Masen, 12th Grader

“At the time, I played football and one of the guys [on the AP student panel], played football too. I looked up to [and] knew he wouldn’t lead me in the wrong direction. So, I told myself, ‘You know what, why don’t we take a leap.’ That’s where it all started. I took that leap of faith because of my counselor and my friends.”

During his freshman year at a Ventura County District, Mason was invited to a meeting about Advanced Placement classes. At the meeting, current junior and senior AP students were panelists sharing their experiences and benefits of enrolling in AP classes. Despite having previously heard negative comments about the workload involved, Mason was convinced to sign up for an AP class because of the encouragement he received from both a trusted administrator and from the student panelists who he respected.

For Mason, seeing his friends in the AP Informational meeting—both on the experienced AP student panel and in the crowd of students invited to the meeting—helped him imagine himself as a part of this student community.

Everyone [that] goes to these meetings, there’s something about them—[the] people [who] want to sign up for AP and IB classes, and that’s the people you want to be surrounded by. I told myself, ‘A lot of these people are my friends, these are a great group of friends and the peers that are up there, I look up to these people’, and that’s what just got me started, just being in that right surrounding.

The range of AP course offerings allowed Mason to select courses that aligned with his developing career interests in Engineering and his success in Math and Science courses built up his sense of personal efficacy. Confident in his ability to achieve in this field, Mason was already strategizing on how to prioritize his high school AP courses to correspond to his college major.

I chose the field of mechanics and engineering. I’m good in Math and Science. Right now, my top priority is AP Calculus and AP Physics, because what I want to major in requires those subjects.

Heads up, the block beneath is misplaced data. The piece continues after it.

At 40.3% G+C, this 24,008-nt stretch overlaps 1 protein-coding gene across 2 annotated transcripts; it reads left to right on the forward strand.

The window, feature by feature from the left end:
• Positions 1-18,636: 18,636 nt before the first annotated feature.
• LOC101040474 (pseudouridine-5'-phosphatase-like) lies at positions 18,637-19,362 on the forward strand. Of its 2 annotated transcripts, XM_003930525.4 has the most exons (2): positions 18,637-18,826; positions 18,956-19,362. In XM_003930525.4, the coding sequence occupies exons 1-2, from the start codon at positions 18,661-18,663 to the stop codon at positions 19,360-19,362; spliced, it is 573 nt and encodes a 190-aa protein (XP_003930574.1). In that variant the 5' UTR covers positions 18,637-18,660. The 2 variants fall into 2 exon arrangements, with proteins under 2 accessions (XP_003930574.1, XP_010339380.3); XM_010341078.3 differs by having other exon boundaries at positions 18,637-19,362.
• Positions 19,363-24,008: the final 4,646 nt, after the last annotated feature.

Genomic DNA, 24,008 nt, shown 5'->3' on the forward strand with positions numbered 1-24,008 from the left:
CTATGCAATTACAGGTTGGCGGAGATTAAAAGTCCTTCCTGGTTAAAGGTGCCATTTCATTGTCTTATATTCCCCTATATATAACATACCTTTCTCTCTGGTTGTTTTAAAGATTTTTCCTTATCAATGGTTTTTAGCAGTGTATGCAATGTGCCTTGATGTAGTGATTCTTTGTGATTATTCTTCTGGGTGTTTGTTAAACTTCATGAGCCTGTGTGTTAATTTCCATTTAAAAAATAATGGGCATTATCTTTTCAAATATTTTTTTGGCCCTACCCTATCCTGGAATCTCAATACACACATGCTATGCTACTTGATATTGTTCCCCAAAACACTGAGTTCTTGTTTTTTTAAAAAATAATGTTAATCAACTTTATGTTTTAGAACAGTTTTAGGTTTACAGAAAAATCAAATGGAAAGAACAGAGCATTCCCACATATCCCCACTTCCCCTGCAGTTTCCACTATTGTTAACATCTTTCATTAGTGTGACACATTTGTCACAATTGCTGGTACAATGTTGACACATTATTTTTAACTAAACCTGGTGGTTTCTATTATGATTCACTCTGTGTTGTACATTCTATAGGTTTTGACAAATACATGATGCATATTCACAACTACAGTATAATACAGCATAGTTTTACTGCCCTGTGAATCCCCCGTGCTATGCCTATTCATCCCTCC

Upon graduating, Mason said his only regret was not having taken more AP courses.

I’ve taken nine APs and I wish I could have taken more…what stands out is the way that teachers connect the content with students’ lives outside of school. During grad night, my friends and I were standing in line and talking about physics. We ended up talking about roller coasters, gravity and the acceleration and all that. It’s just because my teacher made it relatable to our lives and exciting.

Despite this, his experience in AP wasn’t always easy. Even after two years of participating in AP courses, Mason still had concerns at the end of his junior year about whether he belonged in AP, fit in with the other AP students, or even belonged in college.

I’ve taken AP classes every single year and there’s always that one AP class [where] you sit down and after your first couple lectures, you look to the guy to your right and to your left, they’re sitting there with a blank face. You talk to them. They’re like, ‘No, I don’t think this is for me man, this is a little rough.’ AP physics was that way this year. I have a good friend in my AP physics class, at 06:45 in the morning and we’re sitting there two weeks in and I remember looking back at him like, ‘Bro, I don’t think I can handle this.

There were a couple key things Mason’s teachers did to help him and other students push past that recurring feeling of not belonging. They depersonalized the struggle and challenge of AP and emphasized gradual improvement.

My AP physics and AP calculus teacher understands that those are two of the hardest subjects and he knows that it can be difficult. He tells us that every year he gets the same blank stares for a month straight, no one is understanding what’s going on but he can see the difference from us in the beginning versus now. He told us it’s like anything else you do in life, if you’re training you just got to get better and better understanding.

Peer support networks were also significant for Mason.

You have a couple of friends, even if it’s just one or two in a class, and encourage each other to stay in the class, help each other out to get the work done and that’s what keeps you going. If you’re by yourself, you don’t know anyone, it makes it a little harder…but when you got your friend next to you and you’re talking, you can’t back out. He’s telling you, ‘You can’t back out’, [next thing] you know you’re a year in and you made it the entire year now.

This Ventura County district partnered with Equal Opportunity Schools to expand their AP outreach and impact, ensuring their students of color and low-income students were equitably represented in the AP program. In their first year of partnership, 64 more students of color and low-income students enrolled in AP/IB courses. The AP/IB participation rate of students of color and low-income students increased by 20%, from 26% to 46%. This past fall 2016, Mason was one of the students on the experienced AP student panel, encouraging other students to imagine themselves as a part of the AP community.